pint grape or cherry tomatoes, cut in half
yellow bell pepper, diced
1 avocado, diced
1/4 lb. feta chunks (we use 2 boxes)
Optional: chopped kalamata olives, capers, chopped artichoke hearts

Cook and cool the pasta. Since this is a cold salad, you can dump the cooked pasta in a colander in the sink and run cold water over it.

While pasta is cooking/cooling, chop up all the things you have to chop and squeeze the lemons. Shake the lemon juice, olive oil, lemon zest, and s&p together in a jar. Mix the dressing, veggies, and herbs into the cooled pasta, and then dig in!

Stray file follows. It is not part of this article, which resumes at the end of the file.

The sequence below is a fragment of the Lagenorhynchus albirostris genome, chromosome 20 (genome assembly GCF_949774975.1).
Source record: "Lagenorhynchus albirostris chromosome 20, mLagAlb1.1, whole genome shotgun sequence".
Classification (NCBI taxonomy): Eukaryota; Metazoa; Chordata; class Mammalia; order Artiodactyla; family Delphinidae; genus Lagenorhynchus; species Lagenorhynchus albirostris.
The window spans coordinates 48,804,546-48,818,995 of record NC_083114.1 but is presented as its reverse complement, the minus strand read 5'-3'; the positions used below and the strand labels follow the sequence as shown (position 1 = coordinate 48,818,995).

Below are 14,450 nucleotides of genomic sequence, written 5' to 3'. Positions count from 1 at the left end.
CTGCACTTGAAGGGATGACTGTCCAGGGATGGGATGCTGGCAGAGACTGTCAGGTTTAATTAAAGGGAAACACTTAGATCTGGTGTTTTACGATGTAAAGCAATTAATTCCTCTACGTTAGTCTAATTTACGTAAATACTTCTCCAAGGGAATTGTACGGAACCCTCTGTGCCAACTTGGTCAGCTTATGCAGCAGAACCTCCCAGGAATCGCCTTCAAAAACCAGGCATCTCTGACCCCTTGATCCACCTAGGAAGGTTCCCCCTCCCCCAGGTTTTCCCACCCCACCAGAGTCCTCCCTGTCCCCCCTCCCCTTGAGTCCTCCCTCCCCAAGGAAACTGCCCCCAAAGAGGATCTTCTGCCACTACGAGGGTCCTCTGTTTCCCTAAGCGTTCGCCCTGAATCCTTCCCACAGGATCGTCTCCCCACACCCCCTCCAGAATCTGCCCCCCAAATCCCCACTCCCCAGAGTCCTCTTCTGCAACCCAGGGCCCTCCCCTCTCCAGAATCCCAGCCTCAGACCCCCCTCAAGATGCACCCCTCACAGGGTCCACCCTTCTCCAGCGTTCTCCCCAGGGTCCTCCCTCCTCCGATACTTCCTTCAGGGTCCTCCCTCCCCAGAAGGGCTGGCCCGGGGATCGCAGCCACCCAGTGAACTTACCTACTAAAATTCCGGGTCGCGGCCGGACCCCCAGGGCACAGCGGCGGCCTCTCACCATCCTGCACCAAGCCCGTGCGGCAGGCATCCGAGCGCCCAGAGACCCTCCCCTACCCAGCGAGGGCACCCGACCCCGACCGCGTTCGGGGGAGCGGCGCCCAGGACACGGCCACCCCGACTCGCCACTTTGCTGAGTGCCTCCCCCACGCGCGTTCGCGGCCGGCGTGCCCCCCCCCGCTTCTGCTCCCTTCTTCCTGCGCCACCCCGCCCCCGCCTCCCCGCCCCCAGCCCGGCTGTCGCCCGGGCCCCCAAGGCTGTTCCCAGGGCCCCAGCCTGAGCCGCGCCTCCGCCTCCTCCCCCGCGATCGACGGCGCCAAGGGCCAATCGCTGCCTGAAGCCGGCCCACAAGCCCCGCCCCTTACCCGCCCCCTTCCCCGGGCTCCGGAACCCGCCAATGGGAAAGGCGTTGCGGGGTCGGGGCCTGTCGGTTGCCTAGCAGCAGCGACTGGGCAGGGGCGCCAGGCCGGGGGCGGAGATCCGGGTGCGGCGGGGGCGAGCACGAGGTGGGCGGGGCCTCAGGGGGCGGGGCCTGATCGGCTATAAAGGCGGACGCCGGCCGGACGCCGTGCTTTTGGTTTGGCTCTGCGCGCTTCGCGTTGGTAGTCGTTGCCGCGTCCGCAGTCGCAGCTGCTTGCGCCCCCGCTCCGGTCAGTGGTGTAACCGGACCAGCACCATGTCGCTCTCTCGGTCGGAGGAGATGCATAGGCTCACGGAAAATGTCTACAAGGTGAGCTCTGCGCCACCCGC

Thursday, August 5, 2010

South Side Community Garden Tour

This tour of four community gardens on the South Side of Chicago was led by Neighborspace - a non-profit urban land trust that permanently protects and helps manages the city's community gardens - and the Chicago Park District - which hosts many community gardens in its open spaces.

Despite the overcast day, it was great to explore in some neighborhoods with which I'm not very familiar and see some spaces made magnificent by local gardeners. They were all a mix of flowers and produce, but I will of course focus on the food.

Rainbow Beach Victory Garden - oldest community garden in Chicago

Jackson Park Growing Power Garden

Our tour was led by high school students, employed here over the summer.

65th & Woodlawn Community Garden in Woodlawn

Brickyard Garden in Hyde Park

The final tour of the summer will focus on North Side community gardens on August 28th. Sign up; it's free!

See Seeding Chicago's post about the tour.

Monday, August 2, 2010

Beet & goat cheese quesadillas